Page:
Judge Ryan Keefer gets reacquainted with Sam Peckinpah all over again in a nice bright shiny special edition by Warner Brothers.
"We're not gonna get rid of anybody. We're gonna stick together, just like it used to be. When you side with a man, you stay with him. And if you can't do that, you're like some animal, you're finished. We're finished. All of us."
Whenever film historians tabulate their votes for the best western of all time, The Wild Bunch usually makes that list in some manner or fashion. Directed by Sam Peckinpah (Straw Dogs), the film's quick cutting and graphic violence caused an uproar seen in few films, and never in westerns. When Warner Brothers first released the film on DVD, It was on a flipper disc, with few extras. So now the obvious question is whether or not you should double dip this classic?
Facts of the Case
A group of robbers led by Pike Bishop (William Holden, The Bridge on the River Kwai) manage to rob a bank, and are forced to shoot their way out of the town. The reason for this is an old friend of Pike's named Deke Thornton (Robert Ryan, Battle of the Bulge), who set up the robbery with the help of a railroad businessman. Pike's gang is left with nothing, so they enlist the help of a Mexican general (Emilio Fernandez, Bring Me the Head of Alfredo Garcia) to steal some weapons off a train.
Along the way, we find out more about Pike's gang, starting with his friend Dutch (Ernest Borgnine, From Here to Eternity), brothers Lyle (Warren Oates, Stripes) and Tector Gorch (Ben Johnson, The Getaway), the somewhat moral compass of the group in Angel (Jaime Sanchez, Bobby Deerfield), and the old man who knows Pike and Deke well in Freddie Sykes (Edmond O'Brien, Fantastic Voyage). Together they decide to steal the weapons, but when the general tries to double cross them, things get interesting.
The Wild Bunch has rightfully been credited with creating the foundation for the modern action movie, and for having breathed new life into the western film at the time. It's an excellent film that has stood the test of time for several decades, but it almost didn't come to realization.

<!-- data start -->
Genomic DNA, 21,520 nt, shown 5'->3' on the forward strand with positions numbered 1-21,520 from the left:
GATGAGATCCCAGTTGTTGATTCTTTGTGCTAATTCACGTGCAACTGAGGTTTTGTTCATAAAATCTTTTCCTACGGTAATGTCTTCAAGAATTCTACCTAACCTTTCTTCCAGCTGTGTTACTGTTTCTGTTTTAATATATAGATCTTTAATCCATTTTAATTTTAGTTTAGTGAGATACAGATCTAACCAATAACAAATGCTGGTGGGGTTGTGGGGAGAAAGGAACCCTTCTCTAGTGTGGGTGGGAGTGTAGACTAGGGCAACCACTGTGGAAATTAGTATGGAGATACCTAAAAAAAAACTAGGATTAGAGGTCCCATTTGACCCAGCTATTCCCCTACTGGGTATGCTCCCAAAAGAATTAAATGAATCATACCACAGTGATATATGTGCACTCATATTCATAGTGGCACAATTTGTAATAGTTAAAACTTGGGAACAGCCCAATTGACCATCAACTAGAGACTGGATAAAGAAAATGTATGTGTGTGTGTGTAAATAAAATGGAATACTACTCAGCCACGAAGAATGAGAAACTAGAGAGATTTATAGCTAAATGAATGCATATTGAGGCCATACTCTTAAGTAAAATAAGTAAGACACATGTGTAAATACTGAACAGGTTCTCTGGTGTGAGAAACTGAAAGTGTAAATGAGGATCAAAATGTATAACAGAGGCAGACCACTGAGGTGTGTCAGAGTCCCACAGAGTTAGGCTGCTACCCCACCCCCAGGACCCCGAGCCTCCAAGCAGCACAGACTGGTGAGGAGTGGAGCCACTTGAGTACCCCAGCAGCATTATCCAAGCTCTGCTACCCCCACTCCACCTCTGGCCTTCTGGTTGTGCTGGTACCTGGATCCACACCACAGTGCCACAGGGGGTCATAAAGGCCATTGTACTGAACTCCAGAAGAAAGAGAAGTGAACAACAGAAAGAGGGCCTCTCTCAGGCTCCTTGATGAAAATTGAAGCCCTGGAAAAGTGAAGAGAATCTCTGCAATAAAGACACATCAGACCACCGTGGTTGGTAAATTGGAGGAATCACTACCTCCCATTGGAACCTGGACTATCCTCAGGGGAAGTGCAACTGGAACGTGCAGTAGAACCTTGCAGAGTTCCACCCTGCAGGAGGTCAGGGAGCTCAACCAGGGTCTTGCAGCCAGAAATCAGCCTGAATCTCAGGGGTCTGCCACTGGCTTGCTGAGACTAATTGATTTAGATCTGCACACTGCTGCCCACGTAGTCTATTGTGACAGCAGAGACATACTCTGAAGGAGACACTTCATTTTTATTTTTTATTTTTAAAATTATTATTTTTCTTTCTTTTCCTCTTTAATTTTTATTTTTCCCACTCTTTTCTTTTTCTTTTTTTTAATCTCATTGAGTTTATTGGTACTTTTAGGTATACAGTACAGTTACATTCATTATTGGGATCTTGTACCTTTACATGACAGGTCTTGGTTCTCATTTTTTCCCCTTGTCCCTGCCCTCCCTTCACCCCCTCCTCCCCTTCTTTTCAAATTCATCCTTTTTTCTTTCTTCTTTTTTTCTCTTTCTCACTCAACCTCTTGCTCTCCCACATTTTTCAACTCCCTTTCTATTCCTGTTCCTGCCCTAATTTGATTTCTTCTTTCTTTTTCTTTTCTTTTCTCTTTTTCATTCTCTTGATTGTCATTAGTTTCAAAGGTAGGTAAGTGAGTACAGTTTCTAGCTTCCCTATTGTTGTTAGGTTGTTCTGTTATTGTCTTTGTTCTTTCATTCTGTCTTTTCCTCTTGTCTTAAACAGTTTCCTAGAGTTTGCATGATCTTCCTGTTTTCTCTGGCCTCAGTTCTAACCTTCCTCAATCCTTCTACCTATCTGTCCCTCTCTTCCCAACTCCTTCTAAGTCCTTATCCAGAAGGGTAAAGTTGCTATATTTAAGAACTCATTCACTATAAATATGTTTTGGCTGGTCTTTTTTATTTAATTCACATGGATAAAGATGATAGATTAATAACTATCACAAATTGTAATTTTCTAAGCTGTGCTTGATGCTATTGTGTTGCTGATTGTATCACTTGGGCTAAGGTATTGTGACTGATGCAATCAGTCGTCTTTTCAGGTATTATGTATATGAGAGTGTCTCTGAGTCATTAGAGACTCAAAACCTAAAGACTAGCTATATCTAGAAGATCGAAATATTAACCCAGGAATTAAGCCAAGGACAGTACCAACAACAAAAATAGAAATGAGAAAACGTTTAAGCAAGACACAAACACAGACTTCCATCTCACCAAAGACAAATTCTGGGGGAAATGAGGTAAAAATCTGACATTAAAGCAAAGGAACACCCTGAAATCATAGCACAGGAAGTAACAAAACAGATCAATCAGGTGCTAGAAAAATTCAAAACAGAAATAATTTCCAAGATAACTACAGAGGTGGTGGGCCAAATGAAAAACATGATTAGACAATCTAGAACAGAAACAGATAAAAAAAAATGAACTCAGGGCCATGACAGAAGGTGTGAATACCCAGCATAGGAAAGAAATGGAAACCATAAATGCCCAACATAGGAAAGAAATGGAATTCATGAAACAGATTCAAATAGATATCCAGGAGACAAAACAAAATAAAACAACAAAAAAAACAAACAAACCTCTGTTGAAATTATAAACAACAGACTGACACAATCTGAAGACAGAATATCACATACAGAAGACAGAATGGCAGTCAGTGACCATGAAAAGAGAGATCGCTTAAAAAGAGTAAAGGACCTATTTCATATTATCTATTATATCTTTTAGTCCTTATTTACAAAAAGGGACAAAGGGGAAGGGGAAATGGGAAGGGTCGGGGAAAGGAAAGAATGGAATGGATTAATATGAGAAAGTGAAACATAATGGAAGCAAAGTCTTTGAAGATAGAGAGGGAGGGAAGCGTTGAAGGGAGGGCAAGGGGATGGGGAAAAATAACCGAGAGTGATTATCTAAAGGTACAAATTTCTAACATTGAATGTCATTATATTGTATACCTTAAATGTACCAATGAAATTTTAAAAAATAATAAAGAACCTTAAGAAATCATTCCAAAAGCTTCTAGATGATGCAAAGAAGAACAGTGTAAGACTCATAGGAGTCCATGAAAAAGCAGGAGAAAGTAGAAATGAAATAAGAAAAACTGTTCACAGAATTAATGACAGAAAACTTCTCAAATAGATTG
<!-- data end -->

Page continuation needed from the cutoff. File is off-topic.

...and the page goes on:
In short, according to Peckinpah biographer David Weddle (author of If They Move, Kill 'Em!), the writing appeared to be on the wall for Peckinpah. He clashed frequently with the studio heads over 1965's Major Dundee and was removed from the production of The Cincinnati Kid after "creative differences." It was clearly his time to step up to the plate and deliver on the promise he showed after the excellent Ride the High Country. With the help of friend and producer Phil Feldman, Peckinpah rewrote the script, which was originally about a robbery in Africa and would star Lee Marvin (The Dirty Dozen), and adapted it to turn of the century Mexico. After months of fine tuning the script, Marvin decided to back out and star in Paint Your Wagon. And after sending the script out to several big names, they finally managed to secure the cast for the film. Before starting the film however, Peckinpah ran into trouble. Apparently back in the day, studios had to submit screenplays in order to gain an MPAA rating. Think about that whenever you hear about a ratings controversy for a modern film. The MPAA, before any recommended cuts, was going to give it an X.
To his credit, Peckinpah was focused and determined during the course of production. He poured over newsreel footage related to the Mexican revolution to ensure accuracy during filming. There were seldom, if any, incidents of Peckinpah's drinking either on or off set, though he wasn't hesitant in dismissing crew members, which was indicative of his behavior on past or future films. Once completed, Peckinpah and Warner still had to contend with the X rating they were staring at. The response to the film, on both sides, was pretty visceral. Some groups loved it and thought it was the best film they'd ever seen; others despised it. The film grossed millions, and was comparable, perhaps even more so, to other westerns of that era like True Grit and Butch Cassidy and the Sundance Kid. It even earned a couple of Oscar nominations. Its place in history has remained constant through several decades.
Peckinpah's "Bloody Sam" moniker was well-earned for its time, as The Wild Bunch has a lot of blood and gruesome shots that many found offensive. But in looking back at it now, the blood not as prevalent as today's fans would expect. The other thing that's surprising is the amount of cutting that's involved when you watch this. The film's edits set a record for the time, but the edits also put the viewer in the middle of the chaos. Because, dear reader, when one's in the middle of a gunfight in a sleepy town, one would expect a lot of people running around and scurrying for safety. So, the cutting helps to effectively disorient and confuse while everything is going on. The other, more obvious symbol lies in the opening credits, when a scorpion is being attacked by a horde or ants while a group of children watches. The scorpion is represented by Pike, while the ants could be represented by either Deke and his gang, or more accurately, the Mexican Army that Pike's gang has to eventually confront. The children? Well, we're the children, all watching as events transpire.